PHOTO: U.S. Sen. Charles Schumer has cosponsored legislation that would advance drunk-driving prevention technology. Photo Courtesy of Sen. Schumer’s Office
In the wake of a horrific alcohol-related car crash on the North Fork of Long Island that claimed the lives of four young women earlier this month, U.S. Sen. Charles Schumer (D-N.Y.) is pushing legislation that would accelerate the development of new technology which would prevent drunk drivers from running their car by disabling the ignition if the driver is found to be above the legal blood alcohol limit.
Schumer has co-sponsored the ROADS SAFE Act, which would employ the Driver Alcohol Detection System for Safety technology. The system uses sensors equipped with touch or non-invasive breath technology that can detect when a driver is over the legal limit in less than a second, and would prevent the car from moving. Schumer said the legislation will help adapt the new technology so it can fit into cars and be affordable for use.
“Drunk driving is a scourge that takes a toll on countless families and communities across the country and that’s why we need a new, innovative approach to keep our kids safe and our families intact,” Schumer said. “Use of sensible technology like DADSS could spare lives and families in the future. That’s why I’m putting my full weight behind this legislation and urging Congress to commit to making sure this technology is fully developed in due time. Increased funding will make sure the technology can fit into cars and be affordable for everyone to use.”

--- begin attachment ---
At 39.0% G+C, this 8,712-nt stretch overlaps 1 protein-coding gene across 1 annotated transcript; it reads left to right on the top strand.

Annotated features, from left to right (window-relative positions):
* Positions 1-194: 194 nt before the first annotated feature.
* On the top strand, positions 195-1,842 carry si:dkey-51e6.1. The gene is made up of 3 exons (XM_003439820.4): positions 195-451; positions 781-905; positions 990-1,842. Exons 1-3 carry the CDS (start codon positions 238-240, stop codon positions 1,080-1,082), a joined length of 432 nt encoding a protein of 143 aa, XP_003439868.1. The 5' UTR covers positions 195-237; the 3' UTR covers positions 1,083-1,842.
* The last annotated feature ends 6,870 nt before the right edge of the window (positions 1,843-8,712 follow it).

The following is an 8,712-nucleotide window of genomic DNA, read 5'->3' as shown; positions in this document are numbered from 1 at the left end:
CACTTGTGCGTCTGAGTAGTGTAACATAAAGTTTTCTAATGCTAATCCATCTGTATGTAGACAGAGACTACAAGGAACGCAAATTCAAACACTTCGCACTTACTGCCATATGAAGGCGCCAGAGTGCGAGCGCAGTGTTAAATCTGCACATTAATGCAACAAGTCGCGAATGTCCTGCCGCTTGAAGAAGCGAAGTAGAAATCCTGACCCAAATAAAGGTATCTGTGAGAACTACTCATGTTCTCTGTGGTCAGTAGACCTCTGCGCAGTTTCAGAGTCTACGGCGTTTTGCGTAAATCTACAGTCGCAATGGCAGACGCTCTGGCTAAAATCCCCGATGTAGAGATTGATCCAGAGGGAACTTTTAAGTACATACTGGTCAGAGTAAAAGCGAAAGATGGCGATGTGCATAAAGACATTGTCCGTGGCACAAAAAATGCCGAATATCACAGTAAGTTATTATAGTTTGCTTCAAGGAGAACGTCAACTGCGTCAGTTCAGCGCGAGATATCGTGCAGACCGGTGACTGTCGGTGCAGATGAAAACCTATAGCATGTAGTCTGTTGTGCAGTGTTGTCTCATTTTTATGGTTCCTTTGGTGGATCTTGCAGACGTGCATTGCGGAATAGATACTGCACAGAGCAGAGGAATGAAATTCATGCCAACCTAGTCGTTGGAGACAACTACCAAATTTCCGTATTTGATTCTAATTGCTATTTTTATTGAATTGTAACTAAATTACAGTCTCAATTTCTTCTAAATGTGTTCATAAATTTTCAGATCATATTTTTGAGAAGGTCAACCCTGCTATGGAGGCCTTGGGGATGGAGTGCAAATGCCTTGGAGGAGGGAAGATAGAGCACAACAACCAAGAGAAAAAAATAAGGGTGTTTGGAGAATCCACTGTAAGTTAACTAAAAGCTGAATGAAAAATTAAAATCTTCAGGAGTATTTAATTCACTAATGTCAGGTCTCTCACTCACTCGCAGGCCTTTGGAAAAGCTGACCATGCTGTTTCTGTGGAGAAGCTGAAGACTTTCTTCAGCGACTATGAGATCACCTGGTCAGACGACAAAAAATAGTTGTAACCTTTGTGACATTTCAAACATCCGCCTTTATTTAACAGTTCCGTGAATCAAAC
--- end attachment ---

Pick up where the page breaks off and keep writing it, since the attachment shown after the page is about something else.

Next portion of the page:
Additionally, Schumer said that existing devices, such as ignition locks, are “obtrusive” and that future technology has to be unnoticeable and extremely accurate so that it doesn’t inconvenience a sober driver. Researchers developing the DADSS technology say that it will take readings in less than one second, while meeting strict performance standards that are higher than any other alcohol detection technology available today.
The senior senator noted that the cost of the technology would equate to about $150-$200 per vehicle, according to estimates—in line with other voluntary safety systems, like automatic braking. He added that without the new law, the implementation of this “potentially life-saving technology would take even longer to implement and that in an age of new advancements each day, there is no excuse or time to waste when it comes to the acceleration of availability for this already developed anti-driving while intoxicated technology.”
By Forum Staff